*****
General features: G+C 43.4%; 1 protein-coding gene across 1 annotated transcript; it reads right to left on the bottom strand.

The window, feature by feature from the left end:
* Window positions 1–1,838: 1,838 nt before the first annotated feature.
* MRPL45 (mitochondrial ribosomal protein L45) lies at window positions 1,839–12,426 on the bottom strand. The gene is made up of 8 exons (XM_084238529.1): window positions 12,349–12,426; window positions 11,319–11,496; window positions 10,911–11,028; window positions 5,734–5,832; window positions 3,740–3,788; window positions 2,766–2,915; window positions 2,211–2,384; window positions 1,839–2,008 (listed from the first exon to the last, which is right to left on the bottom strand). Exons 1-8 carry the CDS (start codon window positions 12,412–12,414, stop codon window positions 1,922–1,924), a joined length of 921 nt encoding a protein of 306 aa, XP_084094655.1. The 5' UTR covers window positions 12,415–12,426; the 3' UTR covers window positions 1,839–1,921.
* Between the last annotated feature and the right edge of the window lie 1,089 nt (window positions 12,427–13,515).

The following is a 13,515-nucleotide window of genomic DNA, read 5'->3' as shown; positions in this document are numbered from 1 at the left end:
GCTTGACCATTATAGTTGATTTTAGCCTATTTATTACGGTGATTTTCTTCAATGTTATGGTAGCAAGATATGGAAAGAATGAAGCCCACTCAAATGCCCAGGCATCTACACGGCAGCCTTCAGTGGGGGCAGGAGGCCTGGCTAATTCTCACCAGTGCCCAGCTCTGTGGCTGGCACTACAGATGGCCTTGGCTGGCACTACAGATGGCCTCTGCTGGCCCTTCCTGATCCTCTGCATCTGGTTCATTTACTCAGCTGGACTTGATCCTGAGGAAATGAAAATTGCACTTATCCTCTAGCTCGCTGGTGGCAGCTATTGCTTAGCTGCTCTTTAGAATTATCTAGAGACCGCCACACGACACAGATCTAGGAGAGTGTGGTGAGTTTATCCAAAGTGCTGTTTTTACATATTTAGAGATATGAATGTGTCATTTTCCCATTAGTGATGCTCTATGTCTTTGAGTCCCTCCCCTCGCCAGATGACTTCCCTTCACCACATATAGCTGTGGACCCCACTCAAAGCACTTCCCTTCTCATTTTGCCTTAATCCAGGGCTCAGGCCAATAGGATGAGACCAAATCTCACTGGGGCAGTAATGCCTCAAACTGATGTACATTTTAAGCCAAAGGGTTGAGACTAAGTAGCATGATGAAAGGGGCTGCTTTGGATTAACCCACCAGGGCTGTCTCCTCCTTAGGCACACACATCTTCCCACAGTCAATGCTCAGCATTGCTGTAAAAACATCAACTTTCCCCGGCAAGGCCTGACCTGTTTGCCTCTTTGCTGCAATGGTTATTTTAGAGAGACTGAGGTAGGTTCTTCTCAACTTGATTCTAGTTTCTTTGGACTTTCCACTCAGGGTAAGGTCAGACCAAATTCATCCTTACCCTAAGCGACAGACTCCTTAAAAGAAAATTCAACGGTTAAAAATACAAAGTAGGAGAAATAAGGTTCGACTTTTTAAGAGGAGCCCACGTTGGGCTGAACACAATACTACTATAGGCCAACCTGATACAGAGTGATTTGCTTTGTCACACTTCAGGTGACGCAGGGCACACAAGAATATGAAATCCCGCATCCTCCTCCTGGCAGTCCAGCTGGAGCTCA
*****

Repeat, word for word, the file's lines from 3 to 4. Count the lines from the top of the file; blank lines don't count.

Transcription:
* Window positions 1–1,838: 1,838 nt before the first annotated feature.
* MRPL45 (mitochondrial ribosomal protein L45) lies at window positions 1,839–12,426 on the bottom strand. The gene is made up of 8 exons (XM_084238529.1): window positions 12,349–12,426; window positions 11,319–11,496; window positions 10,911–11,028; window positions 5,734–5,832; window positions 3,740–3,788; window positions 2,766–2,915; window positions 2,211–2,384; window positions 1,839–2,008 (listed from the first exon to the last, which is right to left on the bottom strand). Exons 1-8 carry the CDS (start codon window positions 12,412–12,414, stop codon window positions 1,922–1,924), a joined length of 921 nt encoding a protein of 306 aa, XP_084094655.1. The 5' UTR covers window positions 12,415–12,426; the 3' UTR covers window positions 1,839–1,921.